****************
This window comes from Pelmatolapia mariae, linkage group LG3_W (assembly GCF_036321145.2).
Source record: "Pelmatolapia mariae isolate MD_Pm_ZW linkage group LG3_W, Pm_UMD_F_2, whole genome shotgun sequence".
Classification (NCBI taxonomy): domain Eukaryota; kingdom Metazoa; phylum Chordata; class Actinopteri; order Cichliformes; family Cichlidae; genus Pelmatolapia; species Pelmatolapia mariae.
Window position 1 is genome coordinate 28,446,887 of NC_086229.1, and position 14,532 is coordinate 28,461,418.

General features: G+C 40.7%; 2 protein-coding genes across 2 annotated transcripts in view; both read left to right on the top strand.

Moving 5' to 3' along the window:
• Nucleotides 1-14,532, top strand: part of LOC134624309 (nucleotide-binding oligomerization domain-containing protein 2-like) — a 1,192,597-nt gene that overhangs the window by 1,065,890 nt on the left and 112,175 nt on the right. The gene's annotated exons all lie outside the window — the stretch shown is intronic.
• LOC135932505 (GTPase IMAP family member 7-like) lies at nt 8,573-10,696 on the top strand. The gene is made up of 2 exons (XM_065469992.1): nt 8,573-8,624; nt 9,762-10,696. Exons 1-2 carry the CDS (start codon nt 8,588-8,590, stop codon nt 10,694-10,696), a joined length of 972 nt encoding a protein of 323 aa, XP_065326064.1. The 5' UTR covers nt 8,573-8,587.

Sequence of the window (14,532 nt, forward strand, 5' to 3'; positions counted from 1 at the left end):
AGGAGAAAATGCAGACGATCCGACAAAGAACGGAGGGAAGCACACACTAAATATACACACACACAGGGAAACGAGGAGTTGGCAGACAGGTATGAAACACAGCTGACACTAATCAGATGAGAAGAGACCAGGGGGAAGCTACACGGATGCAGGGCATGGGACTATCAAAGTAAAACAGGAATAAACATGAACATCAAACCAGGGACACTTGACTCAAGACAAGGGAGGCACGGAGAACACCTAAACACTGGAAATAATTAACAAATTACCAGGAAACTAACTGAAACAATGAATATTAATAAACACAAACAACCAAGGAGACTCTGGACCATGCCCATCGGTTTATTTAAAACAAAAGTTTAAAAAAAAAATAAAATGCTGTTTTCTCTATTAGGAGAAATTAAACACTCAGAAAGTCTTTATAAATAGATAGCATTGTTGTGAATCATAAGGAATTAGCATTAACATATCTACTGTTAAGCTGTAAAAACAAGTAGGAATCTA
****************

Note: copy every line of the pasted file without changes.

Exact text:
This window comes from Pelmatolapia mariae, linkage group LG3_W (assembly GCF_036321145.2).
Source record: "Pelmatolapia mariae isolate MD_Pm_ZW linkage group LG3_W, Pm_UMD_F_2, whole genome shotgun sequence".
Classification (NCBI taxonomy): domain Eukaryota; kingdom Metazoa; phylum Chordata; class Actinopteri; order Cichliformes; family Cichlidae; genus Pelmatolapia; species Pelmatolapia mariae.
Window position 1 is genome coordinate 28,446,887 of NC_086229.1, and position 14,532 is coordinate 28,461,418.

General features: G+C 40.7%; 2 protein-coding genes across 2 annotated transcripts in view; both read left to right on the top strand.

Moving 5' to 3' along the window:
• Nucleotides 1-14,532, top strand: part of LOC134624309 (nucleotide-binding oligomerization domain-containing protein 2-like) — a 1,192,597-nt gene that overhangs the window by 1,065,890 nt on the left and 112,175 nt on the right. The gene's annotated exons all lie outside the window — the stretch shown is intronic.
• LOC135932505 (GTPase IMAP family member 7-like) lies at nt 8,573-10,696 on the top strand. The gene is made up of 2 exons (XM_065469992.1): nt 8,573-8,624; nt 9,762-10,696. Exons 1-2 carry the CDS (start codon nt 8,588-8,590, stop codon nt 10,694-10,696), a joined length of 972 nt encoding a protein of 323 aa, XP_065326064.1. The 5' UTR covers nt 8,573-8,587.

Sequence of the window (14,532 nt, forward strand, 5' to 3'; positions counted from 1 at the left end):
AGGAGAAAATGCAGACGATCCGACAAAGAACGGAGGGAAGCACACACTAAATATACACACACACAGGGAAACGAGGAGTTGGCAGACAGGTATGAAACACAGCTGACACTAATCAGATGAGAAGAGACCAGGGGGAAGCTACACGGATGCAGGGCATGGGACTATCAAAGTAAAACAGGAATAAACATGAACATCAAACCAGGGACACTTGACTCAAGACAAGGGAGGCACGGAGAACACCTAAACACTGGAAATAATTAACAAATTACCAGGAAACTAACTGAAACAATGAATATTAATAAACACAAACAACCAAGGAGACTCTGGACCATGCCCATCGGTTTATTTAAAACAAAAGTTTAAAAAAAAAATAAAATGCTGTTTTCTCTATTAGGAGAAATTAAACACTCAGAAAGTCTTTATAAATAGATAGCATTGTTGTGAATCATAAGGAATTAGCATTAACATATCTACTGTTAAGCTGTAAAAACAAGTAGGAATCTA